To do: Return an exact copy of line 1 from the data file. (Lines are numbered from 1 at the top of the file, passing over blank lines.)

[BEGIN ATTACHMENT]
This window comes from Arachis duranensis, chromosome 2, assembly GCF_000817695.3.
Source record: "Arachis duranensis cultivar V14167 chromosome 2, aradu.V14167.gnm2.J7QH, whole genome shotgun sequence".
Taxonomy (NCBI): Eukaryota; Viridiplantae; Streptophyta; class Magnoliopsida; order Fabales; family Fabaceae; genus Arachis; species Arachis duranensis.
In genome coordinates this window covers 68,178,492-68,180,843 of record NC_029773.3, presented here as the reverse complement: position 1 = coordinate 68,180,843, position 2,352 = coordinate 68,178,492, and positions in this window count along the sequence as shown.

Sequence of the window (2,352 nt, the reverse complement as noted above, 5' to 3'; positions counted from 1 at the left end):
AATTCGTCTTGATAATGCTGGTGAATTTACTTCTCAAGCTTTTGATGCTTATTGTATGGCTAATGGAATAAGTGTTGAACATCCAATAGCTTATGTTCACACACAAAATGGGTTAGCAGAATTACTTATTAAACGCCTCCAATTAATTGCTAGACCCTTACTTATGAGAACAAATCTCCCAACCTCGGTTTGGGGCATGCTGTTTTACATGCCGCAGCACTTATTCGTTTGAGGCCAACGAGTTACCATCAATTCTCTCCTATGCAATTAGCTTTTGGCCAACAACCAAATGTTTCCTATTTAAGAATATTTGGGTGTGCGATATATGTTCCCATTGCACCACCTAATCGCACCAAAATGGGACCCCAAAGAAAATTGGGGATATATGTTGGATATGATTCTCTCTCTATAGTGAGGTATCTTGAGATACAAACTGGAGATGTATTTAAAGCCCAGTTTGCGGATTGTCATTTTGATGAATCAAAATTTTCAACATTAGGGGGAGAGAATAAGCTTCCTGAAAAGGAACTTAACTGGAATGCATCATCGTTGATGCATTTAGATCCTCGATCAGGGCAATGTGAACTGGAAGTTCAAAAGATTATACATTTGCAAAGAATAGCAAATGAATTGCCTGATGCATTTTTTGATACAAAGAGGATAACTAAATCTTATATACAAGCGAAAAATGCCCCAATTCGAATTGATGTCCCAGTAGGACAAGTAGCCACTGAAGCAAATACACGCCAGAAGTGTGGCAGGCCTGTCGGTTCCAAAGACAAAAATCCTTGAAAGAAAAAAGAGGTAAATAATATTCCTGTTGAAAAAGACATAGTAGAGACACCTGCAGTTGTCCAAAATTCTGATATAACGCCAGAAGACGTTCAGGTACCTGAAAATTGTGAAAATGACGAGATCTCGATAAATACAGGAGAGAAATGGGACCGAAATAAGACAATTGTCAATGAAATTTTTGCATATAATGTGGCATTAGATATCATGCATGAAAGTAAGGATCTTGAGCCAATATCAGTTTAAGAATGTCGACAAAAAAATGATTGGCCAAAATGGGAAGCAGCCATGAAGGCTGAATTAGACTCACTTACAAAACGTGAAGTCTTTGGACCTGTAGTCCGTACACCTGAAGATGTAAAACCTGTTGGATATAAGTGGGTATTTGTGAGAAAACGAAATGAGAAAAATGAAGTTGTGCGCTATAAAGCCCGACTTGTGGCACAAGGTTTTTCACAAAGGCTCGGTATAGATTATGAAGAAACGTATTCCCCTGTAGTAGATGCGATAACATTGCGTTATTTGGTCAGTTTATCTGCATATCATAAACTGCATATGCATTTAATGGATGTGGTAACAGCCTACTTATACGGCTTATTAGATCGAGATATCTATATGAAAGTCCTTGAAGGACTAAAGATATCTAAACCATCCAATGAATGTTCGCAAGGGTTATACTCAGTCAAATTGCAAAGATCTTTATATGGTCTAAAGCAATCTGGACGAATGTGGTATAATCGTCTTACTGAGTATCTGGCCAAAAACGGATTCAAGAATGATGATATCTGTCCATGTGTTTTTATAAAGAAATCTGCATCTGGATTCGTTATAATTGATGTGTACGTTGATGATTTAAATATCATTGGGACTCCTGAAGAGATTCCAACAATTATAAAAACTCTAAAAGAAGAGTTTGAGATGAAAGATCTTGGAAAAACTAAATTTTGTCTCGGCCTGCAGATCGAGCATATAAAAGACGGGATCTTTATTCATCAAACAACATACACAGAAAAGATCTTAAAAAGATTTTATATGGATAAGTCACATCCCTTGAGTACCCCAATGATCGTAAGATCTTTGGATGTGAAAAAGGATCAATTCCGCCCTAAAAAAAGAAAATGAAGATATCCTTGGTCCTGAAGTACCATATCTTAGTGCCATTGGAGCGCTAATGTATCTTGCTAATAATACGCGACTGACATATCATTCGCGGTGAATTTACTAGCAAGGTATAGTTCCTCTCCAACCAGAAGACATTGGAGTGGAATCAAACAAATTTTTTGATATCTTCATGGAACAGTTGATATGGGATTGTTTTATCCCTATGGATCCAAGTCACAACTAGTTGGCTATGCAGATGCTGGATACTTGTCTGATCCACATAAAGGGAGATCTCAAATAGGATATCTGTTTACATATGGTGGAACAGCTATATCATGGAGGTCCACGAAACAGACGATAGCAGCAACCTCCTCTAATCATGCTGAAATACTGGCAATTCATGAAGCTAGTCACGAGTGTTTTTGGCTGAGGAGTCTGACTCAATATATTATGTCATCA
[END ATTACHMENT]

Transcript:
This window comes from Arachis duranensis, chromosome 2, assembly GCF_000817695.3.